Construction began again in 1932 under Mexican architect Federico Mariscal and was completed in 1934. The exterior of the building is primarily Neoclassical and Art Nouveau and the interior is primarily Art Deco. The building is best known for its murals by Diego Rivera, Siqueiros and others, as well as the many exhibitions and theatrical performances its hosts, including the Ballet Folklorico de Mexico. [Source]
12. Opernhaus Dortmund – Dortmund, Germany
Opernhaus Dortmund (Dortmund Opera House) is the opera house of Dortmund, Germany, opened in 1966 and formally operated by the Theater Dortmund. The first opera house of Dortmund of 1904 had been destroyed in World War II. The new opera house was designed by architects Heinrich Rosskotten and Edgar Tritthart. The design separates the functions stage and technical rooms in the Buhnenhaus (stage house), dominated by straight lines, from the hall for the audience under a thin-shell structure roof. [Source]
13. Azerbaijan State Academic Opera and Ballet Theater – Baku, Azerbiajan
The Akhundov Azerbaijan State Academic Opera and Ballet Theater is a theatre in Baku, Azerbaijan. It was built in 1911. [Source]
14. The Sage Gateshead – Gateshead Quays, UK
The Sage Gateshead is a centre for musical education, performance and conferences, located in Gateshead on the south bank of the River Tyne, in the North East of England. It opened in 2004. The venue is part of the Gateshead Quays development, which also includes the BALTIC Centre for Contemporary Art and the Gateshead Millennium Bridge. [Source]
15. Bolshoi Theatre – Moscow, Russia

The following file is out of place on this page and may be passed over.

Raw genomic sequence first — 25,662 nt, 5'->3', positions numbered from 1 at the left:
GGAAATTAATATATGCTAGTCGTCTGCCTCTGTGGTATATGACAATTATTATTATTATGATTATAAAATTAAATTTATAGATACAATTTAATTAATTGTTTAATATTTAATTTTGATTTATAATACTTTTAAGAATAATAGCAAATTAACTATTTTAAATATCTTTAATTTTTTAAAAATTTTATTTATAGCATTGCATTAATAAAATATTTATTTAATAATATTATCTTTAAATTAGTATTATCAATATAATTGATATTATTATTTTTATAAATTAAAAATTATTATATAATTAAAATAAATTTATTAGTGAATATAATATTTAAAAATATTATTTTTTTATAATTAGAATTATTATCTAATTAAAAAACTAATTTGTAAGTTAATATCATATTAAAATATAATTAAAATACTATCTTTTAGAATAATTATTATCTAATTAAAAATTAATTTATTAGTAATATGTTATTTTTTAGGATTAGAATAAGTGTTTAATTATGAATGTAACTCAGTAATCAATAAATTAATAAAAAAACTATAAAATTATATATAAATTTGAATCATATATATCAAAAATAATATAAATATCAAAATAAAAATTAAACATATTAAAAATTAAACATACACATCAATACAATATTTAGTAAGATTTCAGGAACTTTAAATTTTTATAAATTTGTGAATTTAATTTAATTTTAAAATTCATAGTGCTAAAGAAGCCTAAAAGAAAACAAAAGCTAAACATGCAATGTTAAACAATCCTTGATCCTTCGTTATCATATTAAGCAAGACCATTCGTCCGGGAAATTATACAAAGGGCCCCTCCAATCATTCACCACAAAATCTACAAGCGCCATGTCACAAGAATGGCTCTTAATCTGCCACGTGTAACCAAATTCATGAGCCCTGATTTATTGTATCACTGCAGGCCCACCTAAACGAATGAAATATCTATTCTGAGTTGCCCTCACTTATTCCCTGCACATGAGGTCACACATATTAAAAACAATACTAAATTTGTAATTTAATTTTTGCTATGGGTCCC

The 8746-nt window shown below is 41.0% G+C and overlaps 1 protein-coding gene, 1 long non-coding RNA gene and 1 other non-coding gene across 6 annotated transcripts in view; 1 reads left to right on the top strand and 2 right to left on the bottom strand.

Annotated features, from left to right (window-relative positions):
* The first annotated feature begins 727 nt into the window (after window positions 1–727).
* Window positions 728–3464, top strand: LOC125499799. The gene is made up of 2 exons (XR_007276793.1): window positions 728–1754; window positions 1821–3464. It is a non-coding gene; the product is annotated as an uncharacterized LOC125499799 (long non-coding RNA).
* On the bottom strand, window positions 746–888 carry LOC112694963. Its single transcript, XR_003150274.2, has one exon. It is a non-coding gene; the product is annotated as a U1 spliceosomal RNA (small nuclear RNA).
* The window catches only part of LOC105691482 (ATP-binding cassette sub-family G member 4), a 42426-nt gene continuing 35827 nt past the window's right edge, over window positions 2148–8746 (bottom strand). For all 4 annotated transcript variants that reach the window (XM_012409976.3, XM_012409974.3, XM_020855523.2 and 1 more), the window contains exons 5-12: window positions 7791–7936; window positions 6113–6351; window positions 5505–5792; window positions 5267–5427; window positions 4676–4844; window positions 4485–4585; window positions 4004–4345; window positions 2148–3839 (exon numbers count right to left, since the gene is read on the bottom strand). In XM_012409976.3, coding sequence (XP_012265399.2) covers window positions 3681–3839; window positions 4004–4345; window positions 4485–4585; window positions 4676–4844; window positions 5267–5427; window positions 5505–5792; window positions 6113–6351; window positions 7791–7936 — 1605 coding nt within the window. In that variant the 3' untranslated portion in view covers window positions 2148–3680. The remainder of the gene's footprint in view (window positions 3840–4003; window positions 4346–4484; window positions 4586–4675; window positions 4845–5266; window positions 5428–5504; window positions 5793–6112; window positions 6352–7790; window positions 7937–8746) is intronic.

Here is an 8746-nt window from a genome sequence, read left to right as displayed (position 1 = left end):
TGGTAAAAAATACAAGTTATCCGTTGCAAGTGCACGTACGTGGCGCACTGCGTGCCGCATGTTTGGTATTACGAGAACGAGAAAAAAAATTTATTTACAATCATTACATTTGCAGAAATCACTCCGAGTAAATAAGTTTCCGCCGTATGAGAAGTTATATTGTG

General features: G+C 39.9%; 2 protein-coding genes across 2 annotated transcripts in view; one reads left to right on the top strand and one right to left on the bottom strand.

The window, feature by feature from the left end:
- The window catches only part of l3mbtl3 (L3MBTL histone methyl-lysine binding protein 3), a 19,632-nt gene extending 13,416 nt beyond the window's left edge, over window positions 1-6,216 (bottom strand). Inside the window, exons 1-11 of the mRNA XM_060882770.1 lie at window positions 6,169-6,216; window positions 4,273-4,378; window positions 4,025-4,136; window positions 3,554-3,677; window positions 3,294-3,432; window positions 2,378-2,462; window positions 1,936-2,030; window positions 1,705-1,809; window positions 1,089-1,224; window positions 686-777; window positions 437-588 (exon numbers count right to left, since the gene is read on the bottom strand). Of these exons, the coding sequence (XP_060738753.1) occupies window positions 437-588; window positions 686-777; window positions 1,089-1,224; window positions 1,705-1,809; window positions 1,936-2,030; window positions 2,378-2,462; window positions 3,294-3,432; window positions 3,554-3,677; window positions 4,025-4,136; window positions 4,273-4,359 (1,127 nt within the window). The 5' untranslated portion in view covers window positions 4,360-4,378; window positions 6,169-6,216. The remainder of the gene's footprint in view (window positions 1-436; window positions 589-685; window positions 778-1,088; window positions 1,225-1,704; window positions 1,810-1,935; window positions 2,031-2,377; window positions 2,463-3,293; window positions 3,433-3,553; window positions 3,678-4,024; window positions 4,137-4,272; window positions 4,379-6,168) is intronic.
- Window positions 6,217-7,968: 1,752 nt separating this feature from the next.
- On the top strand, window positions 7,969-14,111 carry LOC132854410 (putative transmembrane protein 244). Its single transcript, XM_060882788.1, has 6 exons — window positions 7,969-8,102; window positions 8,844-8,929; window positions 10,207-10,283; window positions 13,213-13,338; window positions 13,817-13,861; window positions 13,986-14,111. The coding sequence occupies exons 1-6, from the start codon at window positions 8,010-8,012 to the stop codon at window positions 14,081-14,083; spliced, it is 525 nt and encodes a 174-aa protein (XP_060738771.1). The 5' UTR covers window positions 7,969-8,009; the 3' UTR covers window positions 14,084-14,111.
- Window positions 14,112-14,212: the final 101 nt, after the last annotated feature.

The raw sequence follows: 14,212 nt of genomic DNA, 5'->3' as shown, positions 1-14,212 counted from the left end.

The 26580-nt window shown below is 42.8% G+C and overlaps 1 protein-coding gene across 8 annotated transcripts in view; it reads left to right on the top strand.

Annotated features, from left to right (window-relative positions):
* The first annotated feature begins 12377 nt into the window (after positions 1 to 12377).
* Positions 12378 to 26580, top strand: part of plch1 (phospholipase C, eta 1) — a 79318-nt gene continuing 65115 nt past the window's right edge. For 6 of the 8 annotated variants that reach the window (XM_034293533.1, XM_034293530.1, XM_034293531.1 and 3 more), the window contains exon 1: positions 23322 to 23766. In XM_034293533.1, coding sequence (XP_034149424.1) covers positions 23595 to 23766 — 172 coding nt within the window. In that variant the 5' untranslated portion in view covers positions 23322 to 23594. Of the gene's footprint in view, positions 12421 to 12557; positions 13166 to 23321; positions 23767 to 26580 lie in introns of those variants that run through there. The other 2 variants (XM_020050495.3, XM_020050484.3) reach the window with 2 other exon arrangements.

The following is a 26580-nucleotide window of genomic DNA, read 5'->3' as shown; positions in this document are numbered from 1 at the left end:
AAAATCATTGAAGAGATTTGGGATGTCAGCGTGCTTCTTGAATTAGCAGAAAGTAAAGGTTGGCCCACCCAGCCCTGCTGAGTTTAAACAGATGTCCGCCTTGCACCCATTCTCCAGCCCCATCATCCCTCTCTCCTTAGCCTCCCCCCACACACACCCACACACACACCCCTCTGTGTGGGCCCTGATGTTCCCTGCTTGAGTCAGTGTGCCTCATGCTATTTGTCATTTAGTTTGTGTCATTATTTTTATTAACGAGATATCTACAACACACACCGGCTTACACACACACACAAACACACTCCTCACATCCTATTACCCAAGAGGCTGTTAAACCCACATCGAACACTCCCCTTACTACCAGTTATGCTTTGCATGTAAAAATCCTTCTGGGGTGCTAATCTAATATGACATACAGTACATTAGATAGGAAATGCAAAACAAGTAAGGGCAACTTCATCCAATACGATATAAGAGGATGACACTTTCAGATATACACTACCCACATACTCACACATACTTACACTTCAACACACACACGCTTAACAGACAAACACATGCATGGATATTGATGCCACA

The Bolshoi Theatre is an historic theatre in Moscow, Russia, designed by architect Joseph Bové, which holds performances of ballet and opera. The Bolshoi Ballet and Bolshoi Opera are amongst the oldest and most renowned ballet and opera companies in the world. The theatre is the parent company of The Bolshoi Ballet Academy, a world-leading school of ballet.
The main building of the theatre, rebuilt and renovated several times during its history, is a landmark of Moscow and Russia (its iconic neoclassical facade is depicted on the Russian 100-ruble banknote). On 28 October 2011, the Bolshoi was re-opened after an extensive six year renovation costing about 21 billion rubles (about $680 million). The renovation included restoring acoustics to the original quality (which had been lost during the Soviet Era), as well as restoring the original Imperial decor of the Bolshoi. [Source]
16. Harpa – Reykjavik, Iceland
Harpa is a concert hall and conference centre in Reykjavík, Iceland. The opening concert was held on May 4, 2011. Harpa was designed by the Danish firm Henning Larsen Architects in co-operation with Danish-Icelandic artist Olafur Eliasson. The structure consists of a steel framework clad with irregularly-shaped glass panels of different colours.
The building was originally part of a redevelopment of the Austurhofn area dubbed World Trade Center Reykjavík, which was partially abandoned when the financial crisis took hold. The development was intended to include a 400-room hotel, luxury apartments, retail units, restaurants, a car park and the new headquarters of Icelandic bank Landsbanki. [Source]
17. Arts Centre – Melbourne, Australia
Arts Centre Melbourne, originally known as The Victorian Arts Centre and briefly officially called The Arts Centre, is a performing arts centre consisting of a complex of theatres and concert halls in the Melbourne Arts Precinct, located in the inner Melbourne suburb of Southbank in Victoria, Australia.
It was designed by architect Sir Roy Grounds, the masterplan for the complex (along with the National Gallery of Victoria) was approved in 1960, and construction of the Arts Centre began in 1973 following some delays. The complex opened in stages, with Hamer Hall opening in 1982, and the Theatres Building opening in 1984. [Source]
18. The Egg – Albany, New York
The Egg is a performing arts venue in Albany, New York. Named for the shape it resembles, it was designed by Harrison & Abramovitz as part of the Empire State Plaza project, and built between 1966 and 1978. It is located in the northeast corner of the Plaza. It has become an icon of Albany’s Capital District, due to its unusual shape and central location. [Source]
19. Konzerthaus Berlin – Berlin, Germany